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Cantonese Society in Hong Kong and SingaporeGender, Religion, Medicine and Money$
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Marjorie Topley and Jean DeBernardi

Print publication date: 2011

Print ISBN-13: 9789888028146

Published to Hong Kong Scholarship Online: September 2011

DOI: 10.5790/hongkong/9789888028146.001.0001

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Chinese Religion and Rural Cohesion in the Nineteenth Century

Chinese Religion and Rural Cohesion in the Nineteenth Century


(p.241) Chapter 10 Chinese Religion and Rural Cohesion in the Nineteenth Century
Cantonese Society in Hong Kong and Singapore

Marjorie Topley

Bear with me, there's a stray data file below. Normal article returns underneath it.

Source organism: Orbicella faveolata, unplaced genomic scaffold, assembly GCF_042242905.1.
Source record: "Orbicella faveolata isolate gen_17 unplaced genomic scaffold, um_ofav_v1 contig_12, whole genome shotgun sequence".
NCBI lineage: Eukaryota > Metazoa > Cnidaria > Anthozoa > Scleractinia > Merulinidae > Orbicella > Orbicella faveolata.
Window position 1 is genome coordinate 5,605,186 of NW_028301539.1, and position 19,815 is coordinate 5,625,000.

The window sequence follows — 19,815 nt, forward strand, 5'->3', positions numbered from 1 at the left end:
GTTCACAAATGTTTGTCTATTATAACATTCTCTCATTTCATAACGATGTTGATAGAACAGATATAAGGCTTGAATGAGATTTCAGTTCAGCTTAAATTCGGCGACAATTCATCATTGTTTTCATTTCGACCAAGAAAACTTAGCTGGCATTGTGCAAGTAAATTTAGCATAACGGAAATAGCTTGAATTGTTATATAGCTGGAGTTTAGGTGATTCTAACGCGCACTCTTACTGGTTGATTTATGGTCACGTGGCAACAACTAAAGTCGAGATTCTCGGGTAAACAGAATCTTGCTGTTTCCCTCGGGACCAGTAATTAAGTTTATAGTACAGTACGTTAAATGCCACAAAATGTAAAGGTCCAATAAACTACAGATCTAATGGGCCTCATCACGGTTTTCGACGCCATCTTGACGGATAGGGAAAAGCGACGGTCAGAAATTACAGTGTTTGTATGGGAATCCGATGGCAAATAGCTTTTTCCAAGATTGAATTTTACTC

, Jean DeBernardi
Hong Kong University Press

In China in the nineteenth century some of the most important ideas which were religious, or had religious implications, linked the destiny of individuals to their ancestors; to numerous gods and sanctified worthies; and to certain cosmic “ethers” and “elements” and their process. Rural China was by no means homogeneous in the nineteenth century. It was dotted with villages of different size and composition: some, particularly in the south-east, consisted of single lineages or “clans.” Religion entered into the organization of such communities everywhere to some extent. The nineteenth century was a time when villages had to provide a great deal in the way of their own control and often appealed to religious ideas to do so. The chapter deals four kinds of religious association and semi-religious association in rural life and it begins with an analysis of ancestral cults.

Keywords:   rural life, China, clans, religion, religious association, semi-religious association, ancestral cults

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